Public Perceptions of the Vietnam War | Jack Beaman
During the last months of the war, the Viet Minh formed an alliance with American forces against the Japanese. U.S. agents from the Office of Strategic Services (OSS), the forerunner of the Central Intelligence Agency (CIA), relied on Viet Minh networks for intelligence information and for assistance in rescuing downed American airmen. OSS officer Major Archimedes Patti was in charge of training some 400 Viet Minh soldiers in the use of American weapons. He was impressed with their courage and tenacity as well as with Ho Chi Minh’s leadership qualities. The OSS appointed Ho “Agent 19” and gave him a gift of six revolvers. Ho appreciated the gift, but America’s friendship was far more important. He hoped it would help him secure Vietnamese national independence after the war.
Public Perceptions of the Vietnam War
The historian Henry Steele Commager expressed a similar view in an article in the New York Review of Books, October 1972. Comparing the U.S. war in Vietnam to the Confederacy’s war to preserve slavery and Germany’s war of aggression in World War II, he wrote, “Why do we find it so hard to accept this elementary lesson of history, that some wars are so deeply immoral that they must be lost, that the war in Vietnam is one of these wars, and that those who resist it are the truest patriots.” Cited in Neil Jumonville, Henry Steele Commager: Midcentury Liberalism and the History of the Present (Chapel Hill: University of North Carolina Press, 1999), p. 177. Of course, the peace movement’s quest was to prevent the war and stop the war, irrespective of American victory or defeat.
The story that was heard in the U.S., however, was that of Douglas Pike, an employee of the U.S. Information Agency, who blamed the civilian deaths entirely on the insurgents and warned that more massacres could be expected should South Vietnam fall to the communists. His story was spread by U.S. agencies and the American Friends of Vietnam, which issued a pamphlet in June 1969 warning that the “massacres at Hue … were only the most outrageous in a long history of such Communist atrocities.” Excerpts of Pike’s story also appeared in Reader’s Digest (September 1970) in part to counter revelations of American atrocities at My Lai. Writing forty years later, the American military historian James Willbanks concludes:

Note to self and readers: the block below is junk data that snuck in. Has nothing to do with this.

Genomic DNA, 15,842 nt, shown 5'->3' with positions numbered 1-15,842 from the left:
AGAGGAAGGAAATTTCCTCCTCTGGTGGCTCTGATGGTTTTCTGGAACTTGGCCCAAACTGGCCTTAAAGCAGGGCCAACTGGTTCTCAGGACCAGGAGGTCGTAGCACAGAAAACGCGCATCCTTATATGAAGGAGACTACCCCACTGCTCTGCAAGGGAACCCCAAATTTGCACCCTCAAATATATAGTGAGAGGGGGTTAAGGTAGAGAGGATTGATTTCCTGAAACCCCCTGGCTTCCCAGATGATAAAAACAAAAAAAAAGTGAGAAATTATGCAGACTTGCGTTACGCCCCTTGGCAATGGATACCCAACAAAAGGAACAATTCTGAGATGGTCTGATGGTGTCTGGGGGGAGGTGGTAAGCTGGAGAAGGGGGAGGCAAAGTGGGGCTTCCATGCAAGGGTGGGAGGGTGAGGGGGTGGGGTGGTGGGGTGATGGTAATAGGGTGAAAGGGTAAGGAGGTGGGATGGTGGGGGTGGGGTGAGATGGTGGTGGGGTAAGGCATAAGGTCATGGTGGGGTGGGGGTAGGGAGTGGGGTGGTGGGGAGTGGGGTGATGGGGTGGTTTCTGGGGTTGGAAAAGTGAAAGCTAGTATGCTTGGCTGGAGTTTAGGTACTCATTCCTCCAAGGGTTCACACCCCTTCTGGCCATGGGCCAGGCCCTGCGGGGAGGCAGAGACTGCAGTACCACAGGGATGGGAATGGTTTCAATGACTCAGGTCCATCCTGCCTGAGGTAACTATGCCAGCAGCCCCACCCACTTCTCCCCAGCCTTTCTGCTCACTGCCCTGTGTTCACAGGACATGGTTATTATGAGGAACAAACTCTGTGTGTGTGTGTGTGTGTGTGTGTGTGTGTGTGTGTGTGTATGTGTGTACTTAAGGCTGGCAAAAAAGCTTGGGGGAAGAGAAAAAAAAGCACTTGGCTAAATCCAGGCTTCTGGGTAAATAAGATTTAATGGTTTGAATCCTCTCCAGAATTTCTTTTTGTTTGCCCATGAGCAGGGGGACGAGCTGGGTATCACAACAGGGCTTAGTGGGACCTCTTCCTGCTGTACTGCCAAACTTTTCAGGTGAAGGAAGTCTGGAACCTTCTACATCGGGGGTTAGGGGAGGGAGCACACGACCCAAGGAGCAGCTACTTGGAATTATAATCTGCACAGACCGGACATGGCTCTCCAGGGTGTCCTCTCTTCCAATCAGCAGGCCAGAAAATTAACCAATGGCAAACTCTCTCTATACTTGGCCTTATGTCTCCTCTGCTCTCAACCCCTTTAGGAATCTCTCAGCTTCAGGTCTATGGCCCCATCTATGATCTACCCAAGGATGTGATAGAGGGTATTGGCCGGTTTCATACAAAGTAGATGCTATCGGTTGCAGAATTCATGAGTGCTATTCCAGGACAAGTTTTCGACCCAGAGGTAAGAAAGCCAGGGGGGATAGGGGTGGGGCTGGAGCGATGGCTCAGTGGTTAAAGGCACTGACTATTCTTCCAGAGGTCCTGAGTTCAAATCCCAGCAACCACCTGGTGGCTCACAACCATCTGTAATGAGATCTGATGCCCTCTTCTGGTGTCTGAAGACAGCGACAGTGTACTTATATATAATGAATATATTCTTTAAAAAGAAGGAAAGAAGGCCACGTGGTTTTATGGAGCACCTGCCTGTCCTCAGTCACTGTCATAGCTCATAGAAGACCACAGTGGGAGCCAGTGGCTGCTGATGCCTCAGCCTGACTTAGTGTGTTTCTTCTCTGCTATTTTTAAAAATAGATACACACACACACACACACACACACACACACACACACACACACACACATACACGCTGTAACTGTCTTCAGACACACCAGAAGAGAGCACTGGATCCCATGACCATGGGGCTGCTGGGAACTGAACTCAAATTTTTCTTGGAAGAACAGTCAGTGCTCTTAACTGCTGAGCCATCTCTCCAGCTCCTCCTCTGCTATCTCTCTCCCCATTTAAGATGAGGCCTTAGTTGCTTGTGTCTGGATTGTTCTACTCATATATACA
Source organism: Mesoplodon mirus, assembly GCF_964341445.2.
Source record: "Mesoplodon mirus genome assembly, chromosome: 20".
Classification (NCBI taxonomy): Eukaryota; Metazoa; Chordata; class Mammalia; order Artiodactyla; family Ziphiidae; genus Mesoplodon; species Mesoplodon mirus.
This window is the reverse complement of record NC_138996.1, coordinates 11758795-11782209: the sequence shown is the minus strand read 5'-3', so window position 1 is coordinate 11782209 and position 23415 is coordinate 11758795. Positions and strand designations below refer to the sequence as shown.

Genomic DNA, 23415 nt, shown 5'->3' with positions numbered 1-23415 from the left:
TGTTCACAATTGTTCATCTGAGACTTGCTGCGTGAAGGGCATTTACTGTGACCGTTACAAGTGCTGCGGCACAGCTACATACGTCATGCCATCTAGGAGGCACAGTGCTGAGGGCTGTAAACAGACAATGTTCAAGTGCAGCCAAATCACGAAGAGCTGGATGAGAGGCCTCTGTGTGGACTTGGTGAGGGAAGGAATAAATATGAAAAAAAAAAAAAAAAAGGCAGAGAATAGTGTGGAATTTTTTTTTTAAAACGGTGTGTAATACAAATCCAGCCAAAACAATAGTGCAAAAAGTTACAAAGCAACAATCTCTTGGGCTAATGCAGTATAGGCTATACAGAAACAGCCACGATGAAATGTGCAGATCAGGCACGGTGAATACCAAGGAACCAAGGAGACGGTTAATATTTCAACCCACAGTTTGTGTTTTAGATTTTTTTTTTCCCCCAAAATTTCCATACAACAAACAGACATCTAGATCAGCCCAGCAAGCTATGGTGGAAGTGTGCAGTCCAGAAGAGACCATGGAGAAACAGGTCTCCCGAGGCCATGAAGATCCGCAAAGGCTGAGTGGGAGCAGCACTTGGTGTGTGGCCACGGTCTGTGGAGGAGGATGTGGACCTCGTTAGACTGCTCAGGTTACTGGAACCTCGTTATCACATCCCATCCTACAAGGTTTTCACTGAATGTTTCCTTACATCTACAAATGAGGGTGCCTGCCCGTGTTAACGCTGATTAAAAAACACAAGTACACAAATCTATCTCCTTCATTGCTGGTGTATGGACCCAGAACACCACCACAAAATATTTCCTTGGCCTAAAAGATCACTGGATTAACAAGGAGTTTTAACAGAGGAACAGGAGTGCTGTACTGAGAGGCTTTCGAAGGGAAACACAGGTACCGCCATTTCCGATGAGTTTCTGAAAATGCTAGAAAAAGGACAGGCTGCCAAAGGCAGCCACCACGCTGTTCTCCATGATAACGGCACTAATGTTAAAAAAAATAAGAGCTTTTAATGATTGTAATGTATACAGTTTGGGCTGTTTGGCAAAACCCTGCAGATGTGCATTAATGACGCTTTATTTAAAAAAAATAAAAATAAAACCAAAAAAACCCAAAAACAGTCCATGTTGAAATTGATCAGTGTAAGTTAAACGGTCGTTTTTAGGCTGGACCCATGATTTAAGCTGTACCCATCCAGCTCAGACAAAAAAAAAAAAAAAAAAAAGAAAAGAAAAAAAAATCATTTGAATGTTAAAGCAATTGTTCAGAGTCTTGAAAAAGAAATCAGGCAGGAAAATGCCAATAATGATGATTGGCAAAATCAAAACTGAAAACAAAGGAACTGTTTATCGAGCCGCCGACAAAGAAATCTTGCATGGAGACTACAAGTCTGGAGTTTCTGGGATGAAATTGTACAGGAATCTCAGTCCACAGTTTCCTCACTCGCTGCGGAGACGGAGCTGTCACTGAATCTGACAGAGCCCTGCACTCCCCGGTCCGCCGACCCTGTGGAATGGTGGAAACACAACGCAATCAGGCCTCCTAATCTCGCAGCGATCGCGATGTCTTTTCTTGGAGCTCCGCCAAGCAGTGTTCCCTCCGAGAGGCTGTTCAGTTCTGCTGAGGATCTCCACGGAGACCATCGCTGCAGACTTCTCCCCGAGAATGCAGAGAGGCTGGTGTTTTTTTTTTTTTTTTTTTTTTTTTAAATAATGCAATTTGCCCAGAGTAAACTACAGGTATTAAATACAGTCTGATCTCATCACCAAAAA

Television Coverage of the Vietnam War and the Vietnam ..
Weather conditions were clear, and seas were calm. At 1440, the destroyer detected three North Vietnamese patrol boats approaching her position from the west. Aware of North Vietnamese intent from the earlier SIGINT [signals intelligence] message, Captain Herrick ordered gun crews to open fire if the fast-approaching trio closed to within 10,000 yards of the destroyer, and at about 1505 three 5-inch shots were fired across the bow of the closest boat. In return, the lead vessel launched a torpedo and veered away. A second boat then launched two “fish” but was hit by gunfire from the destroyer. Re-engaging, the first PT boat launched a second torpedo and opened fire with her 14.5-mm guns, but Maddox shell fire heavily damaged the vessel.
American Views on the Vietnam War | Historical Society …
Lack of loyalty to the Diem government was more subtly apparent in the unwillingness of ARVN soldiers to fight. They were supposed to fight to the death for the government of South Vietnam (GVN), in a Washington-scripted play that divided the Vietnamese people into “good” non-communists and “evil” communists. Yet most had no cause for animosity toward the communist-led NLF and only wanted to survive and be paid. Hence when called to action, the results were often disappointing to U.S. military advisers. A case in point was the battle of Ap Bac on January 2, 1963, in which 350 lightly armed guerrillas routed a larger force of 2,000 ARVN soldiers equipped with Colt AR-15 rifles and light-weight jungle radios, and backed by aircraft and armored vehicles. The ARVN had one of the highest desertion rates in the history of modern warfare. Sixty-five percent of ARVN soldiers were forcibly conscripted, and many ARVN officers were patronage appointees who served the French and used their positions for personal gain.
American Views on the Vietnam War .
Whether or not Captain Herrick knew about the South Vietnamese commando raids, the administration knew very well that the North Vietnamese attack on the Maddox was provoked by these raids. At a National Security Council meeting in which the events of August 2 were reviewed, CIA director John McCone explained that the North Vietnamese “are reacting defensively to our attacks on the off-shore islands. They are responding out of pride and on the basis of defense considerations.” That understanding was never shared with the public. The U.S. had thrown the first punch and North Vietnam had punched back, without effect; but the public was led to believe that North Vietnam had attacked the strongest nation on earth without provocation.